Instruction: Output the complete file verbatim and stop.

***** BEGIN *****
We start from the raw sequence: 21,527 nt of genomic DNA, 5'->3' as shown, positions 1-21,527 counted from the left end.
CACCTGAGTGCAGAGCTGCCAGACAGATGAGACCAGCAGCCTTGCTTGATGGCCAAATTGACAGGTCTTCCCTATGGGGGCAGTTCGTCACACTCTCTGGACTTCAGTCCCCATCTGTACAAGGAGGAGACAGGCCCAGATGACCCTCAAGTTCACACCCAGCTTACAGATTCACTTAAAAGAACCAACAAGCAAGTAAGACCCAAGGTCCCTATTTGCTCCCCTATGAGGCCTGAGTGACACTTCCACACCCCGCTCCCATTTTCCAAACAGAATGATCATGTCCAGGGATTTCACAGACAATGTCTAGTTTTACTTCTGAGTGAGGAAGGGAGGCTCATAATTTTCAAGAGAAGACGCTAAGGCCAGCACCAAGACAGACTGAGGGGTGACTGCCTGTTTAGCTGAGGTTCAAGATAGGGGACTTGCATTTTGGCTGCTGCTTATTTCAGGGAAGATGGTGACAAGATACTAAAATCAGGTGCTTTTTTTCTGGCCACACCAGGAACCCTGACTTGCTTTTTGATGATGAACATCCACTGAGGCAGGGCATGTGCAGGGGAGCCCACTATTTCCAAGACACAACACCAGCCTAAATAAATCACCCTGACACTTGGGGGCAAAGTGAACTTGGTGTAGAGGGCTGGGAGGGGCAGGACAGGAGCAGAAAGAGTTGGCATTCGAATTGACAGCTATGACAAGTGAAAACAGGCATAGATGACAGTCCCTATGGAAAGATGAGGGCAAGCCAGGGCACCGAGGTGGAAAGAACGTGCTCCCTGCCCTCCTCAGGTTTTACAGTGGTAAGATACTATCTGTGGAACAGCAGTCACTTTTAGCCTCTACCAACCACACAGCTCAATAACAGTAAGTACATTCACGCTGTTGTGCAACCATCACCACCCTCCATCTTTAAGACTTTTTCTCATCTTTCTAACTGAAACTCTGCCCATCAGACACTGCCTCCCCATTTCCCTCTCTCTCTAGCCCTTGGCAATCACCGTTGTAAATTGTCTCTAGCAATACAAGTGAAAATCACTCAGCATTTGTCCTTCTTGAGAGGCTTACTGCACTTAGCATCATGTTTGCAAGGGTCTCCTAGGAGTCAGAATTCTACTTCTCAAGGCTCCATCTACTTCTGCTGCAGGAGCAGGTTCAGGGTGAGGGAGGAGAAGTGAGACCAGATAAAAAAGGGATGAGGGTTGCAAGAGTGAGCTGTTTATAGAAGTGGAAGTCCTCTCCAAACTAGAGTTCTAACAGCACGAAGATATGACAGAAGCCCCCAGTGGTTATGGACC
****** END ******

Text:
We start from the raw sequence: 21,527 nt of genomic DNA, 5'->3' as shown, positions 1-21,527 counted from the left end.
CACCTGAGTGCAGAGCTGCCAGACAGATGAGACCAGCAGCCTTGCTTGATGGCCAAATTGACAGGTCTTCCCTATGGGGGCAGTTCGTCACACTCTCTGGACTTCAGTCCCCATCTGTACAAGGAGGAGACAGGCCCAGATGACCCTCAAGTTCACACCCAGCTTACAGATTCACTTAAAAGAACCAACAAGCAAGTAAGACCCAAGGTCCCTATTTGCTCCCCTATGAGGCCTGAGTGACACTTCCACACCCCGCTCCCATTTTCCAAACAGAATGATCATGTCCAGGGATTTCACAGACAATGTCTAGTTTTACTTCTGAGTGAGGAAGGGAGGCTCATAATTTTCAAGAGAAGACGCTAAGGCCAGCACCAAGACAGACTGAGGGGTGACTGCCTGTTTAGCTGAGGTTCAAGATAGGGGACTTGCATTTTGGCTGCTGCTTATTTCAGGGAAGATGGTGACAAGATACTAAAATCAGGTGCTTTTTTTCTGGCCACACCAGGAACCCTGACTTGCTTTTTGATGATGAACATCCACTGAGGCAGGGCATGTGCAGGGGAGCCCACTATTTCCAAGACACAACACCAGCCTAAATAAATCACCCTGACACTTGGGGGCAAAGTGAACTTGGTGTAGAGGGCTGGGAGGGGCAGGACAGGAGCAGAAAGAGTTGGCATTCGAATTGACAGCTATGACAAGTGAAAACAGGCATAGATGACAGTCCCTATGGAAAGATGAGGGCAAGCCAGGGCACCGAGGTGGAAAGAACGTGCTCCCTGCCCTCCTCAGGTTTTACAGTGGTAAGATACTATCTGTGGAACAGCAGTCACTTTTAGCCTCTACCAACCACACAGCTCAATAACAGTAAGTACATTCACGCTGTTGTGCAACCATCACCACCCTCCATCTTTAAGACTTTTTCTCATCTTTCTAACTGAAACTCTGCCCATCAGACACTGCCTCCCCATTTCCCTCTCTCTCTAGCCCTTGGCAATCACCGTTGTAAATTGTCTCTAGCAATACAAGTGAAAATCACTCAGCATTTGTCCTTCTTGAGAGGCTTACTGCACTTAGCATCATGTTTGCAAGGGTCTCCTAGGAGTCAGAATTCTACTTCTCAAGGCTCCATCTACTTCTGCTGCAGGAGCAGGTTCAGGGTGAGGGAGGAGAAGTGAGACCAGATAAAAAAGGGATGAGGGTTGCAAGAGTGAGCTGTTTATAGAAGTGGAAGTCCTCTCCAAACTAGAGTTCTAACAGCACGAAGATATGACAGAAGCCCCCAGTGGTTATGGACC